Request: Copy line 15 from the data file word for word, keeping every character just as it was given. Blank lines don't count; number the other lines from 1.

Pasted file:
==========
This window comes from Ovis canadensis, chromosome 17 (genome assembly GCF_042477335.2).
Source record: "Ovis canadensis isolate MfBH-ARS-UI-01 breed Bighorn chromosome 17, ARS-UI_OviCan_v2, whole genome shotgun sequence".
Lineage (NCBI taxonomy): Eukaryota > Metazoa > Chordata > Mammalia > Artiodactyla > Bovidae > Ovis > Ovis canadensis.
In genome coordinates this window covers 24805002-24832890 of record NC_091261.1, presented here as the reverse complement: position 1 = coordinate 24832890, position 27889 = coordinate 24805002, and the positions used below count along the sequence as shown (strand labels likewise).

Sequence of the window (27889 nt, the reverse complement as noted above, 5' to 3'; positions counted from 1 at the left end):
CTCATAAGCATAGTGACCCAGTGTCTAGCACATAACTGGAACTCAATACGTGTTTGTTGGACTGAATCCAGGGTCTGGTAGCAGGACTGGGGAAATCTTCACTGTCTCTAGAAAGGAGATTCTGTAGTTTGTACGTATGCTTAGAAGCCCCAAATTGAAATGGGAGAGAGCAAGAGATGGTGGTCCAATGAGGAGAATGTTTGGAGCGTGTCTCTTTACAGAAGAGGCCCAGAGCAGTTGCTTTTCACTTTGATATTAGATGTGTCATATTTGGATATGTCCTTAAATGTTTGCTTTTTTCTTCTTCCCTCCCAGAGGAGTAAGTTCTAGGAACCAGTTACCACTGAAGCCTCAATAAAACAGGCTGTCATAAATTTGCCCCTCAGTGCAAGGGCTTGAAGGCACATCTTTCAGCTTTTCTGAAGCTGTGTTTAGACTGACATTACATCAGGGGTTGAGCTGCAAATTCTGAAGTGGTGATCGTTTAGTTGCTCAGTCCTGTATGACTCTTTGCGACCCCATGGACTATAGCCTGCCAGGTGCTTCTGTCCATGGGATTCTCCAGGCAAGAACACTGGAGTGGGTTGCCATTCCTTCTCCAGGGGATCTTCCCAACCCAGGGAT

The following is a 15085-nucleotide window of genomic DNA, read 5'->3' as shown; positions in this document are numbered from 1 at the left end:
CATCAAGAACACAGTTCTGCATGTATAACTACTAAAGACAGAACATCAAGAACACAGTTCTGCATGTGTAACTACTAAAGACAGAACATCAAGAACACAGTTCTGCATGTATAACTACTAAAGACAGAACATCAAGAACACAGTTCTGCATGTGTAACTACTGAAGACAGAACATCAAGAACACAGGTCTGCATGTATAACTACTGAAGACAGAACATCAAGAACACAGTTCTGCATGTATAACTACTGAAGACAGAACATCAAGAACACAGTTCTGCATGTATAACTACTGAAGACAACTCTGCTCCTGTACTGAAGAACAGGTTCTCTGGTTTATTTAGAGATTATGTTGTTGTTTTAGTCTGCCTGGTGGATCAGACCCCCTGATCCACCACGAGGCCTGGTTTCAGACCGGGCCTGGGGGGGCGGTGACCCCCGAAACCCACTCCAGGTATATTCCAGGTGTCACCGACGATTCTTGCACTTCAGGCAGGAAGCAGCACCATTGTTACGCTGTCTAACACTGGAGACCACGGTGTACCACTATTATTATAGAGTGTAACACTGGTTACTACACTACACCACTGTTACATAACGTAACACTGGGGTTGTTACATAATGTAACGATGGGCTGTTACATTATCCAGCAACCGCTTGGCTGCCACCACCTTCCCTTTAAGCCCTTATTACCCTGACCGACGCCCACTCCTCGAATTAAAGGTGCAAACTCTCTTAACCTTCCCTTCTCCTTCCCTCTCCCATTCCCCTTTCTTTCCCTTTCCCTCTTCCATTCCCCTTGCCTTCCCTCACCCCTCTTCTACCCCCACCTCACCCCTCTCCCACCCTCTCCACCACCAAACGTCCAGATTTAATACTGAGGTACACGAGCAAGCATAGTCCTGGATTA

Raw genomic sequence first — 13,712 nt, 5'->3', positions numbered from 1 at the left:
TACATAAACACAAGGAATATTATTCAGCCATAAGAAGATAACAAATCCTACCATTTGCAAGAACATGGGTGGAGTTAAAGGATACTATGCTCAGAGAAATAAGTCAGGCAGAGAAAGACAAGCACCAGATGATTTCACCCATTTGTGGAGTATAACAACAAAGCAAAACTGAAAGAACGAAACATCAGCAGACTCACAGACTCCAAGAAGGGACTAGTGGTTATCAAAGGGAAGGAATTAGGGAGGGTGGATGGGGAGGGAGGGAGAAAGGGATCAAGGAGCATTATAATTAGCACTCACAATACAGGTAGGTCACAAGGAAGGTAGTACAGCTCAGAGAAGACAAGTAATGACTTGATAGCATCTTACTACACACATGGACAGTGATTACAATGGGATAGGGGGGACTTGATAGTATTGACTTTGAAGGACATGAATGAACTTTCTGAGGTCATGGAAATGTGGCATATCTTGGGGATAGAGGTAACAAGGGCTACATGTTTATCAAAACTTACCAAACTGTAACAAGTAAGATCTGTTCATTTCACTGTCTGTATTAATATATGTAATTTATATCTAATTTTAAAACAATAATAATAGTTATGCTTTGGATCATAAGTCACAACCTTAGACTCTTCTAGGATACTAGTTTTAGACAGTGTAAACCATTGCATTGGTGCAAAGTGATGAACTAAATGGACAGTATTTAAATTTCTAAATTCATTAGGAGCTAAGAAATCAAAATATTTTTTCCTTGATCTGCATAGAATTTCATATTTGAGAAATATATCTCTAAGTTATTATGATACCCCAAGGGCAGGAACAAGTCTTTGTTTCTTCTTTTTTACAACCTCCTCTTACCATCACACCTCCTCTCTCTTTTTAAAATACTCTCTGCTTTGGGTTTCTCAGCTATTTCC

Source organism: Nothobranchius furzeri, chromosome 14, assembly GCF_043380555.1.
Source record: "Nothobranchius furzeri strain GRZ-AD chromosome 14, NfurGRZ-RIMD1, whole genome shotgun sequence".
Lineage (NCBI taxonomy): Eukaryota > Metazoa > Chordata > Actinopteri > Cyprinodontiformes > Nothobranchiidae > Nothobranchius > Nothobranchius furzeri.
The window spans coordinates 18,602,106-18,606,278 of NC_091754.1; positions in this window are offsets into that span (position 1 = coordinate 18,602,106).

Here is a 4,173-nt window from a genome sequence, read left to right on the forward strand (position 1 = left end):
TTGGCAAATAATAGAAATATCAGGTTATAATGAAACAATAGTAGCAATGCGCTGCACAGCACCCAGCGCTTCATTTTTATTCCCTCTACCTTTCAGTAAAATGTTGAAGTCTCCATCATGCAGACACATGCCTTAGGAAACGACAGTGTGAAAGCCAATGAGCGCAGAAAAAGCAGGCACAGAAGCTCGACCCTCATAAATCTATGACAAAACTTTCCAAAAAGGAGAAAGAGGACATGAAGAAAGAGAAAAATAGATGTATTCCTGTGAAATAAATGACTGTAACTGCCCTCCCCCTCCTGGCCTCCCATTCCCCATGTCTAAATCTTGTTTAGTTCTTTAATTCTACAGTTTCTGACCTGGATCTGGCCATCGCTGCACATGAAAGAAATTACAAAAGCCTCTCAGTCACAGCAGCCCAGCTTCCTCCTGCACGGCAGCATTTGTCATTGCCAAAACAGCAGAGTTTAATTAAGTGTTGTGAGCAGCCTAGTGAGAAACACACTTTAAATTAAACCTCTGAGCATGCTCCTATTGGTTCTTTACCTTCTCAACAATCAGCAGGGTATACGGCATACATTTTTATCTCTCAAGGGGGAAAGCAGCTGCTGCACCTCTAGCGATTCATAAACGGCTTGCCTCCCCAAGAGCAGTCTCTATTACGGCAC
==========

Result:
Here is a 4,173-nt window from a genome sequence, read left to right on the forward strand (position 1 = left end):